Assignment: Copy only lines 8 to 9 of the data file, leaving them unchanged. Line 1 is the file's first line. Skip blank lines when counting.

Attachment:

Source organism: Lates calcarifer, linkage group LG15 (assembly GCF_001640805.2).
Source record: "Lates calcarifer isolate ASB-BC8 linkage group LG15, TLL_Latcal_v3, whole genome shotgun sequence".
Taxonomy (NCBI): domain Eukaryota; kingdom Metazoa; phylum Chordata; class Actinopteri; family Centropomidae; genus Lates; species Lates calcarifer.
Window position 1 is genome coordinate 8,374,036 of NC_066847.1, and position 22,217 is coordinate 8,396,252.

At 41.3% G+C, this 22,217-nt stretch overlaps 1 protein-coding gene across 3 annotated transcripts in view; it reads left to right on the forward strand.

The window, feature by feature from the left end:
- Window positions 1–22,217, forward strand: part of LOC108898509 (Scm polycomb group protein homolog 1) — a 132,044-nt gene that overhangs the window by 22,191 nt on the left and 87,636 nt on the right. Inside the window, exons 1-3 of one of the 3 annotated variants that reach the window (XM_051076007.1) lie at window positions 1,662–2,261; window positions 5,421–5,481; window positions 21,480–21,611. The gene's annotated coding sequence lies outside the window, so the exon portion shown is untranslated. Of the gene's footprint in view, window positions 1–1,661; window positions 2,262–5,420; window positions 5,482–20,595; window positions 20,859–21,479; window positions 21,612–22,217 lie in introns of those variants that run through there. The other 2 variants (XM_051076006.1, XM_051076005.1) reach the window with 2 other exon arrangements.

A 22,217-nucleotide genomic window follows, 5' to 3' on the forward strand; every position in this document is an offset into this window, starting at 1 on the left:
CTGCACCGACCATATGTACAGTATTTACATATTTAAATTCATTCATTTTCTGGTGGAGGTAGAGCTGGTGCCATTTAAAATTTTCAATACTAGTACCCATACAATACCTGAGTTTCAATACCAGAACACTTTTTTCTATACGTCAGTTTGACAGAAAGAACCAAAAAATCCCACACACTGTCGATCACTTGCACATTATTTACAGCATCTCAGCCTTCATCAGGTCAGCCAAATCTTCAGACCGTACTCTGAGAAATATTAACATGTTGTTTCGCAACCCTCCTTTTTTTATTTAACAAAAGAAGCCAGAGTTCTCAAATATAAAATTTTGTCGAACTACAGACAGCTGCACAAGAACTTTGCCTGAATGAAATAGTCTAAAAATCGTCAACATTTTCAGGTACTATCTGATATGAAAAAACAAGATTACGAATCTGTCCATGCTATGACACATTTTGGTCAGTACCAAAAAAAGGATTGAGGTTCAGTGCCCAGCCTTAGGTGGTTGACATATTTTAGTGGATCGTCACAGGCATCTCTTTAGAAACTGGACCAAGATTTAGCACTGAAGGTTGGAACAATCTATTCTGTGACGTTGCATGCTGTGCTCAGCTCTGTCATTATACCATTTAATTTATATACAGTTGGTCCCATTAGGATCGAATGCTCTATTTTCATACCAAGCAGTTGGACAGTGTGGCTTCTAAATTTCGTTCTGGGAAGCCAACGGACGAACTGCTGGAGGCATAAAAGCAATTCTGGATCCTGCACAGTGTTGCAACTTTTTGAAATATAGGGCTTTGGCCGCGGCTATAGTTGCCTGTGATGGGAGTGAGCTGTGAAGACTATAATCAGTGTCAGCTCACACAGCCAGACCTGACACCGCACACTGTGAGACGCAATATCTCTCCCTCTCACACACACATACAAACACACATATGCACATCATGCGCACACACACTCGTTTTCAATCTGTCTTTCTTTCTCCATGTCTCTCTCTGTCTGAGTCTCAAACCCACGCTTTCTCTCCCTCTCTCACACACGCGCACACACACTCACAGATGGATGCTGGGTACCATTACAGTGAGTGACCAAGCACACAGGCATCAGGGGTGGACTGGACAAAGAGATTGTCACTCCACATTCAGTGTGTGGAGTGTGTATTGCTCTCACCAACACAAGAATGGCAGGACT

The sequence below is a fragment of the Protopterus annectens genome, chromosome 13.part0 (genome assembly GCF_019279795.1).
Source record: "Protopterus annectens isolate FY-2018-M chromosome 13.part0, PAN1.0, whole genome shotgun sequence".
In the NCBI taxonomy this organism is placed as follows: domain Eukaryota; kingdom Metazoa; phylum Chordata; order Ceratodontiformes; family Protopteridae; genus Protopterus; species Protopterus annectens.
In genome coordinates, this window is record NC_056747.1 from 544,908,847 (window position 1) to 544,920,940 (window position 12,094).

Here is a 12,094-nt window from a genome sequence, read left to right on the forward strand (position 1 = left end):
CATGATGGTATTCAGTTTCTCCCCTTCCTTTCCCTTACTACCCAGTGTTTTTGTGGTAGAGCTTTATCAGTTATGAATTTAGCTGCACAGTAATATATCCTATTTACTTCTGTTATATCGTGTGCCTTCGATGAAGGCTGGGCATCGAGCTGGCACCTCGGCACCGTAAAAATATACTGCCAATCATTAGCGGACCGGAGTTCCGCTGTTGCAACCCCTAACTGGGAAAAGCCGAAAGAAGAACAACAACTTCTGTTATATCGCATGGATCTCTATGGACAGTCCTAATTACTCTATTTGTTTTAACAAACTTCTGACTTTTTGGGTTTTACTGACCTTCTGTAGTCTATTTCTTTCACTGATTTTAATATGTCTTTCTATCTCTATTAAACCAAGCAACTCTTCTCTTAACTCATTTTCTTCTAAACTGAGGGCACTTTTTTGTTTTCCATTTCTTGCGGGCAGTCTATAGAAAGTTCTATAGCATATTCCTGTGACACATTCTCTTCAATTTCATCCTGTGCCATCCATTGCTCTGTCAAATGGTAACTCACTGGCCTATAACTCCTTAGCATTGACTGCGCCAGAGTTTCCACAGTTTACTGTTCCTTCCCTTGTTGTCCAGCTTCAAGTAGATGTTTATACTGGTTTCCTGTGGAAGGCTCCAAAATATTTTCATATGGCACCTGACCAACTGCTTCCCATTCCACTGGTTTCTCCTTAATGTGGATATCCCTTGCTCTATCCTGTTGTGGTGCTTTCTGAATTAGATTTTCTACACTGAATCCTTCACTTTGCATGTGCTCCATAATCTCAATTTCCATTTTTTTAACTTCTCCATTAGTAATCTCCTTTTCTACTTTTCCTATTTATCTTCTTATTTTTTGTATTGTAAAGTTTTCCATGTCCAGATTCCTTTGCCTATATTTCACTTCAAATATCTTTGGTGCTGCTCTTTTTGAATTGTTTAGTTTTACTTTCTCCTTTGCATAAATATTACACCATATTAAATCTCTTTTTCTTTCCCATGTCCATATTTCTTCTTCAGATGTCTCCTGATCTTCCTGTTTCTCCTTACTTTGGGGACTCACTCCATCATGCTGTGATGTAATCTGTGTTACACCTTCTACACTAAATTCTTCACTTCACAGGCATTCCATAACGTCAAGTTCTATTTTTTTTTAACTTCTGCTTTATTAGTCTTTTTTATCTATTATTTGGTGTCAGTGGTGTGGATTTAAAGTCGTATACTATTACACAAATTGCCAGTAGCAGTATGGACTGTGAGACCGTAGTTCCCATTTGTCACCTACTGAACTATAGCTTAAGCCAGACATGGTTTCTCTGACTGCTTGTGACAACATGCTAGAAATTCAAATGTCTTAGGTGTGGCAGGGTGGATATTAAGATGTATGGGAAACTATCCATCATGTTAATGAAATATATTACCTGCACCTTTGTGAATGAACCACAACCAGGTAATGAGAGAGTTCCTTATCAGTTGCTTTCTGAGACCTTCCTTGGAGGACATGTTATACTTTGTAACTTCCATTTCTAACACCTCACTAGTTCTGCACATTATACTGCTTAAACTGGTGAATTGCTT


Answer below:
A 22,217-nucleotide genomic window follows, 5' to 3' on the forward strand; every position in this document is an offset into this window, starting at 1 on the left:
CTGCACCGACCATATGTACAGTATTTACATATTTAAATTCATTCATTTTCTGGTGGAGGTAGAGCTGGTGCCATTTAAAATTTTCAATACTAGTACCCATACAATACCTGAGTTTCAATACCAGAACACTTTTTTCTATACGTCAGTTTGACAGAAAGAACCAAAAAATCCCACACACTGTCGATCACTTGCACATTATTTACAGCATCTCAGCCTTCATCAGGTCAGCCAAATCTTCAGACCGTACTCTGAGAAATATTAACATGTTGTTTCGCAACCCTCCTTTTTTTATTTAACAAAAGAAGCCAGAGTTCTCAAATATAAAATTTTGTCGAACTACAGACAGCTGCACAAGAACTTTGCCTGAATGAAATAGTCTAAAAATCGTCAACATTTTCAGGTACTATCTGATATGAAAAAACAAGATTACGAATCTGTCCATGCTATGACACATTTTGGTCAGTACCAAAAAAAGGATTGAGGTTCAGTGCCCAGCCTTAGGTGGTTGACATATTTTAGTGGATCGTCACAGGCATCTCTTTAGAAACTGGACCAAGATTTAGCACTGAAGGTTGGAACAATCTATTCTGTGACGTTGCATGCTGTGCTCAGCTCTGTCATTATACCATTTAATTTATATACAGTTGGTCCCATTAGGATCGAATGCTCTATTTTCATACCAAGCAGTTGGACAGTGTGGCTTCTAAATTTCGTTCTGGGAAGCCAACGGACGAACTGCTGGAGGCATAAAAGCAATTCTGGATCCTGCACAGTGTTGCAACTTTTTGAAATATAGGGCTTTGGCCGCGGCTATAGTTGCCTGTGATGGGAGTGAGCTGTGAAGACTATAATCAGTGTCAGCTCACACAGCCAGACCTGACACCGCACACTGTGAGACGCAATATCTCTCCCTCTCACACACACATACAAACACACATATGCACATCATGCGCACACACACTCGTTTTCAATCTGTCTTTCTTTCTCCATGTCTCTCTCTGTCTGAGTCTCAAACCCACGCTTTCTCTCCCTCTCTCACACACGCGCACACACACTCACAGATGGATGCTGGGTACCATTACAGTGAGTGACCAAGCACACAGGCATCAGGGGTGGACTGGACAAAGAGATTGTCACTCCACATTCAGTGTGTGGAGTGTGTATTGCTCTCACCAACACAAGAATGGCAGGACT